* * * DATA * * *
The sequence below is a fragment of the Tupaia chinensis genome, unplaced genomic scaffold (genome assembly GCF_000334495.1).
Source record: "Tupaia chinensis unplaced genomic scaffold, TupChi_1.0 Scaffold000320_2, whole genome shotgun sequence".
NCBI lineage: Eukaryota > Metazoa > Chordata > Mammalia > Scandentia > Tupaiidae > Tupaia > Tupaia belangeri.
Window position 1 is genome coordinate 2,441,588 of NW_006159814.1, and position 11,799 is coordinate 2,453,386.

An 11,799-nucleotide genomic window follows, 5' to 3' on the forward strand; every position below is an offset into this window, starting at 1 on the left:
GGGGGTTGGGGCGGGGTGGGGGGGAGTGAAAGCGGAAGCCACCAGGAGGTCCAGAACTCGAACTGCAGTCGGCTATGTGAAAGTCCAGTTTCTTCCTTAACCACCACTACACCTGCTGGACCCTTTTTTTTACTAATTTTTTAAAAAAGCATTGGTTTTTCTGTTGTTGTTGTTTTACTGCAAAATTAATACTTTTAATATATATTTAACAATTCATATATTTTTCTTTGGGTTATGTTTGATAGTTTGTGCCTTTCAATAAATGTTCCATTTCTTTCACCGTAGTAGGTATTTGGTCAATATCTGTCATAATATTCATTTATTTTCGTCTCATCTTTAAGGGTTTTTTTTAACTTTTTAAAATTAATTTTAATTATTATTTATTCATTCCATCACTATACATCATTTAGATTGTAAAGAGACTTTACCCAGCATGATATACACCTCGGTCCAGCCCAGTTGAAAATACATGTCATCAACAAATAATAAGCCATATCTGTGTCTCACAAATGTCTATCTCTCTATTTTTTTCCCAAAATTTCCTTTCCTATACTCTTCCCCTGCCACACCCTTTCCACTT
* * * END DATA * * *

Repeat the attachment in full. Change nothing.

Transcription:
The sequence below is a fragment of the Tupaia chinensis genome, unplaced genomic scaffold (genome assembly GCF_000334495.1).
Source record: "Tupaia chinensis unplaced genomic scaffold, TupChi_1.0 Scaffold000320_2, whole genome shotgun sequence".
NCBI lineage: Eukaryota > Metazoa > Chordata > Mammalia > Scandentia > Tupaiidae > Tupaia > Tupaia belangeri.
Window position 1 is genome coordinate 2,441,588 of NW_006159814.1, and position 11,799 is coordinate 2,453,386.

An 11,799-nucleotide genomic window follows, 5' to 3' on the forward strand; every position below is an offset into this window, starting at 1 on the left:
GGGGGTTGGGGCGGGGTGGGGGGGAGTGAAAGCGGAAGCCACCAGGAGGTCCAGAACTCGAACTGCAGTCGGCTATGTGAAAGTCCAGTTTCTTCCTTAACCACCACTACACCTGCTGGACCCTTTTTTTTACTAATTTTTTAAAAAAGCATTGGTTTTTCTGTTGTTGTTGTTTTACTGCAAAATTAATACTTTTAATATATATTTAACAATTCATATATTTTTCTTTGGGTTATGTTTGATAGTTTGTGCCTTTCAATAAATGTTCCATTTCTTTCACCGTAGTAGGTATTTGGTCAATATCTGTCATAATATTCATTTATTTTCGTCTCATCTTTAAGGGTTTTTTTTAACTTTTTAAAATTAATTTTAATTATTATTTATTCATTCCATCACTATACATCATTTAGATTGTAAAGAGACTTTACCCAGCATGATATACACCTCGGTCCAGCCCAGTTGAAAATACATGTCATCAACAAATAATAAGCCATATCTGTGTCTCACAAATGTCTATCTCTCTATTTTTTTCCCAAAATTTCCTTTCCTATACTCTTCCCCTGCCACACCCTTTCCACTT